Monday, 1 August 2016

A Weekend of Backbreaking Progress

This weekend, very excitingly  I cut the first turf on what will become our soft fruit bed.

Our patch has been under turf for a long time and needs some nourishment, so the first step was to order some manure. I found a local farmer who delivered a load on Saturday morning, for the bargainous sum of £30. I have to say I was very impressed with his reversing-around-a-corner skills with a tractor and trailer into our narrow driveway, dropping it pretty precisely onto a tarp.


It isn’t the most amazing quality – it is farmyard manure (so cows, not horses) cleared out of the cow barns over the winter. Although it is dark and rich, there is still recognisable straw in some parts, which is high in carbon.
Generally this is bad, because decomposer organisms need a 25:1 balance of carbon to nitrogen to break organic material down, so as they work on the straw, they burn through any nitrogen in the soil, potentially depleting it.

But, there is also a lot of (lets face it) poo and wee in there, which is nitrogen rich. I am hoping this balances things out a bit. In any case, it has a good five months before I intend to plant anything in the new bed, so hopefully it will be nicely broken down by then.

Which brings me to…the double digging. I have a confession to make: My name is Bonnie and I am a sadist. I LOVE double digging. Even better when there is a thick layer of turf to be chewed up and destroyed. No, seriously!
Not only is it fantastic upper body exercise, which, when you have a sleeveless wedding dress and arms a little on the large side, is no bad thing. But it is oddly meditative and SO satisfying. You can just think your thoughts in the fresh air, plodding forward towards your goal.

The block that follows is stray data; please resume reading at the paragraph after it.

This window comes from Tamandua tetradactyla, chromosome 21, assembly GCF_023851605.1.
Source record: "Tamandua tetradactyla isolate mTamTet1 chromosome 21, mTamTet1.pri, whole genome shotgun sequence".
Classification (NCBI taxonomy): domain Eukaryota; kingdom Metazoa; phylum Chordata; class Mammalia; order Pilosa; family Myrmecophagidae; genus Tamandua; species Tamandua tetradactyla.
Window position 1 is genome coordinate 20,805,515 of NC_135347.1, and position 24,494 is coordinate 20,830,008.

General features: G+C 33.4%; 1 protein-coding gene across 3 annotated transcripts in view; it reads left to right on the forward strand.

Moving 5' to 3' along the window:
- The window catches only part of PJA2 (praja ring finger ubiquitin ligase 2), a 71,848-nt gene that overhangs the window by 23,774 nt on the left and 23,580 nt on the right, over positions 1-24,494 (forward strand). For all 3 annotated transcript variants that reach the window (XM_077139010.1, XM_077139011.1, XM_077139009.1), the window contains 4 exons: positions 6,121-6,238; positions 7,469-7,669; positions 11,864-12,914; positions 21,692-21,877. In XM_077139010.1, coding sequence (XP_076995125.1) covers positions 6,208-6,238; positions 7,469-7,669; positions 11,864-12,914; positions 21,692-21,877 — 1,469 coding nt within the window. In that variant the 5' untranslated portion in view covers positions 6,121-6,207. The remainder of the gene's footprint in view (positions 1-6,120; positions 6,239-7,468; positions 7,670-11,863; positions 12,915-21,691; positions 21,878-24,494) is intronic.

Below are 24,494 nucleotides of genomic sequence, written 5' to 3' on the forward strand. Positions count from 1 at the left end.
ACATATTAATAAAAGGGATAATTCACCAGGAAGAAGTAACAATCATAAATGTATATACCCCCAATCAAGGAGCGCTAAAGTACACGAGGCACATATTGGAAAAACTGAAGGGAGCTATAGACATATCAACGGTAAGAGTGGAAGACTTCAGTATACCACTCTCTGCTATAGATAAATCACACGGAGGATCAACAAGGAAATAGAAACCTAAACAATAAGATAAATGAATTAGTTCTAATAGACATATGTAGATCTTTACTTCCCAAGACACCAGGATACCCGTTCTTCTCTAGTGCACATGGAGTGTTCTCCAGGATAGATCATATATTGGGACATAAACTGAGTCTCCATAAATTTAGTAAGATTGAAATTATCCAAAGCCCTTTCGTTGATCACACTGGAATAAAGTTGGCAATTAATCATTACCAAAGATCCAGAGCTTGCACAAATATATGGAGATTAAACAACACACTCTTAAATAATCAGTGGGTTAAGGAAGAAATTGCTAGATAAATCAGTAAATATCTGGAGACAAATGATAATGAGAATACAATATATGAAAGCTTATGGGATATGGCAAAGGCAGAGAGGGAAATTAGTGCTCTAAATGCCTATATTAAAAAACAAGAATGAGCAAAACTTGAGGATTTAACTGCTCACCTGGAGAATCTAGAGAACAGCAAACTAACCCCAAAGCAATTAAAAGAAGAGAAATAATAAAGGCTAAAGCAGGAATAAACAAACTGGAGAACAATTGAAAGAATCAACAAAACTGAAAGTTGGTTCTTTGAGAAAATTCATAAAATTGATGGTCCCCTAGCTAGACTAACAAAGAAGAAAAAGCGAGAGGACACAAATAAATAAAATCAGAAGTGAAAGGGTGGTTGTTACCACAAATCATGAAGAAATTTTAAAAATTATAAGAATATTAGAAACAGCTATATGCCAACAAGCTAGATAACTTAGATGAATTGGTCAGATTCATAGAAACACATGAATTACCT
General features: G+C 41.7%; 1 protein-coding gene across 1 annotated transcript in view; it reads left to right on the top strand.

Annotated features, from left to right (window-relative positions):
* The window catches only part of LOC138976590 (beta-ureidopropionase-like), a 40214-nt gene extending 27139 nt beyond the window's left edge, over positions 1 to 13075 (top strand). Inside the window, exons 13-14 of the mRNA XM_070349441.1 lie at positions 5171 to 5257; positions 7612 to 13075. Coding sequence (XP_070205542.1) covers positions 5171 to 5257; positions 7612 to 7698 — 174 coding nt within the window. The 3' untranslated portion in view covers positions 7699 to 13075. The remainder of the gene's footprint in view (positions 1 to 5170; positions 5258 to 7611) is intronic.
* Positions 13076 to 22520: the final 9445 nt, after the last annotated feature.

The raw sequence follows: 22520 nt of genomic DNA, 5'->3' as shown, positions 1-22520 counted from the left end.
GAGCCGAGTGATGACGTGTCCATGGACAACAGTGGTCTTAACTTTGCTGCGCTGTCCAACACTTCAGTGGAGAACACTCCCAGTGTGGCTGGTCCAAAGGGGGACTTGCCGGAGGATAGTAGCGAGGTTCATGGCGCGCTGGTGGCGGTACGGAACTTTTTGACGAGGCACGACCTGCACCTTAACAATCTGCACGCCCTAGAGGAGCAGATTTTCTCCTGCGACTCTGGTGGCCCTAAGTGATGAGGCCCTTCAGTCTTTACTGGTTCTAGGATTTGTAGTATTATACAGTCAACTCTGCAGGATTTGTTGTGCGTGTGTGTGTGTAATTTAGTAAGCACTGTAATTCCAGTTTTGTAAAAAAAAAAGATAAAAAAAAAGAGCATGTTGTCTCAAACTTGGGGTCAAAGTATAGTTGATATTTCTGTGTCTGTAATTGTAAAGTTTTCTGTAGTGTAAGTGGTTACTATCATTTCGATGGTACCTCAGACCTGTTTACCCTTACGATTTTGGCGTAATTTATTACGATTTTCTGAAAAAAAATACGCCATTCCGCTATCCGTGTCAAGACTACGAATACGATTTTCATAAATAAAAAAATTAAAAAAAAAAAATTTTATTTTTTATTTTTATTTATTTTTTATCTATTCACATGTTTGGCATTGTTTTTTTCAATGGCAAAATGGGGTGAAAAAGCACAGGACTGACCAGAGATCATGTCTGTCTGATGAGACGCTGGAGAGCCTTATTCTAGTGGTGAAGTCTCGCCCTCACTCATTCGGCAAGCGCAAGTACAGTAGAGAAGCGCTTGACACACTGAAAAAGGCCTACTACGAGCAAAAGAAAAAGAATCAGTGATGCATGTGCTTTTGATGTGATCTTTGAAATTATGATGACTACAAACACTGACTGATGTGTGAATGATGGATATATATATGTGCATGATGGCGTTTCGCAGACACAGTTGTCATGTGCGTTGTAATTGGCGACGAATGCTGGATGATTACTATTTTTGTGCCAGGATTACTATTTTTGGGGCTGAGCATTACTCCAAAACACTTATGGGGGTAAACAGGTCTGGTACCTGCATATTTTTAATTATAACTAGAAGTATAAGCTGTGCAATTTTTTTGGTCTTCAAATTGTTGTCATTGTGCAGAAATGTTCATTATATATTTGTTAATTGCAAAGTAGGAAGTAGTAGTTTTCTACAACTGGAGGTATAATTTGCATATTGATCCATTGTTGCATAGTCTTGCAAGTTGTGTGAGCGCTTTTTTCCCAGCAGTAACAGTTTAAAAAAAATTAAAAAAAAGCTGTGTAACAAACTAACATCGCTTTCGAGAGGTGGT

I started by removing a trench and depositing the soil somewhere else for now.


Then, I loosened the clay subsoil with a fork to try and improve aeration and drainage. If I had it, I would have added some bone meal for long-term nutrient release. I will get some this week.

Then the turf from the next row went in, grass side down. This is to kill the grass (hopefully!). The top layer of most soil is where the good stuff is – as the organic matter (years of moss and grass cuttings) has broken down on the surface and begun to be pulled down by the worms. So I was loathe to remove it – this would also mean a lot of extra lugging around.

So, I decided to upend the turf into the previous trench, thus starving it of light and retaining the goodness.


On top of this went a thick layer of manure, and a further layer of soil to expose the subsoil in the following trench. I am hoping that this will be enough to starve the turf of light and therefore kill it. We all know that grass is tenacious, so this could go terribly wrong, and I could be faced with the job of weeding it out later in the season – we shall see. If the worst comes to the worst, I will put the chickens on it and let them do the job.


There is still much to do and the process reminds me a bit of a loading bar on an internet browser – progressing very slowly. But it was satisfying to leave this bit (which took about two and a half hours) nicely dug. I shall try and squeeze in an hour or so a night between now and the wedding in four weeks time.  By then I should have nicely toned and brown arms, as well as a soft fruit patch ready to go!